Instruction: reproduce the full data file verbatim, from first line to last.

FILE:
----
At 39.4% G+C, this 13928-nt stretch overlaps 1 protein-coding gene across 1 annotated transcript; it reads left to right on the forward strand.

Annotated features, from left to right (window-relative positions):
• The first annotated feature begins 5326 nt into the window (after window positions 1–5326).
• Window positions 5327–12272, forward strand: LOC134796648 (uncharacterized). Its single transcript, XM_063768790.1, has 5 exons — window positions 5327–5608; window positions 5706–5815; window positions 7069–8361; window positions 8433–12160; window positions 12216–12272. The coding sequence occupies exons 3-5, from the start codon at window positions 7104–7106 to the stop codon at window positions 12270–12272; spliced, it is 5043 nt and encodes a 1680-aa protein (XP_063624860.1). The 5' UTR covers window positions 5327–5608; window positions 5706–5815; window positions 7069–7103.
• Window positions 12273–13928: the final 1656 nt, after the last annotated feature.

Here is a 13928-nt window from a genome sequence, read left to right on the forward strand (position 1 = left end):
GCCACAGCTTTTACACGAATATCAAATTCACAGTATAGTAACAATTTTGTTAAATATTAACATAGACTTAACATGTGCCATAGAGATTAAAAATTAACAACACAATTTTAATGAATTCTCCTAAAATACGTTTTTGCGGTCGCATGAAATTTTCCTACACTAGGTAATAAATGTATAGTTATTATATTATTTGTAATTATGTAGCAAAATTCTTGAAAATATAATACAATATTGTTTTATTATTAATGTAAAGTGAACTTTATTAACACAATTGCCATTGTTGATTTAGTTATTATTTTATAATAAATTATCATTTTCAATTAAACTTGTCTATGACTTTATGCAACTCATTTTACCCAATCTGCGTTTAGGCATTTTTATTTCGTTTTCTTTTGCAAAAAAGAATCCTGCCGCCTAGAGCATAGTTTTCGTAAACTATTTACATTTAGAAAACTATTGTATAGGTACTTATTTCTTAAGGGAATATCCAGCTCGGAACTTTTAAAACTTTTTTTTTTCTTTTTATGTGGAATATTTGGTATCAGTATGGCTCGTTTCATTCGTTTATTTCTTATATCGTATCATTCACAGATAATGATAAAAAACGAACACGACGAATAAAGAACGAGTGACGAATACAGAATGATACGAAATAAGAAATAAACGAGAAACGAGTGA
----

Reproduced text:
At 39.4% G+C, this 13928-nt stretch overlaps 1 protein-coding gene across 1 annotated transcript; it reads left to right on the forward strand.

Annotated features, from left to right (window-relative positions):
• The first annotated feature begins 5326 nt into the window (after window positions 1–5326).
• Window positions 5327–12272, forward strand: LOC134796648 (uncharacterized). Its single transcript, XM_063768790.1, has 5 exons — window positions 5327–5608; window positions 5706–5815; window positions 7069–8361; window positions 8433–12160; window positions 12216–12272. The coding sequence occupies exons 3-5, from the start codon at window positions 7104–7106 to the stop codon at window positions 12270–12272; spliced, it is 5043 nt and encodes a 1680-aa protein (XP_063624860.1). The 5' UTR covers window positions 5327–5608; window positions 5706–5815; window positions 7069–7103.
• Window positions 12273–13928: the final 1656 nt, after the last annotated feature.

Here is a 13928-nt window from a genome sequence, read left to right on the forward strand (position 1 = left end):
GCCACAGCTTTTACACGAATATCAAATTCACAGTATAGTAACAATTTTGTTAAATATTAACATAGACTTAACATGTGCCATAGAGATTAAAAATTAACAACACAATTTTAATGAATTCTCCTAAAATACGTTTTTGCGGTCGCATGAAATTTTCCTACACTAGGTAATAAATGTATAGTTATTATATTATTTGTAATTATGTAGCAAAATTCTTGAAAATATAATACAATATTGTTTTATTATTAATGTAAAGTGAACTTTATTAACACAATTGCCATTGTTGATTTAGTTATTATTTTATAATAAATTATCATTTTCAATTAAACTTGTCTATGACTTTATGCAACTCATTTTACCCAATCTGCGTTTAGGCATTTTTATTTCGTTTTCTTTTGCAAAAAAGAATCCTGCCGCCTAGAGCATAGTTTTCGTAAACTATTTACATTTAGAAAACTATTGTATAGGTACTTATTTCTTAAGGGAATATCCAGCTCGGAACTTTTAAAACTTTTTTTTTTCTTTTTATGTGGAATATTTGGTATCAGTATGGCTCGTTTCATTCGTTTATTTCTTATATCGTATCATTCACAGATAATGATAAAAAACGAACACGACGAATAAAGAACGAGTGACGAATACAGAATGATACGAAATAAGAAATAAACGAGAAACGAGTGA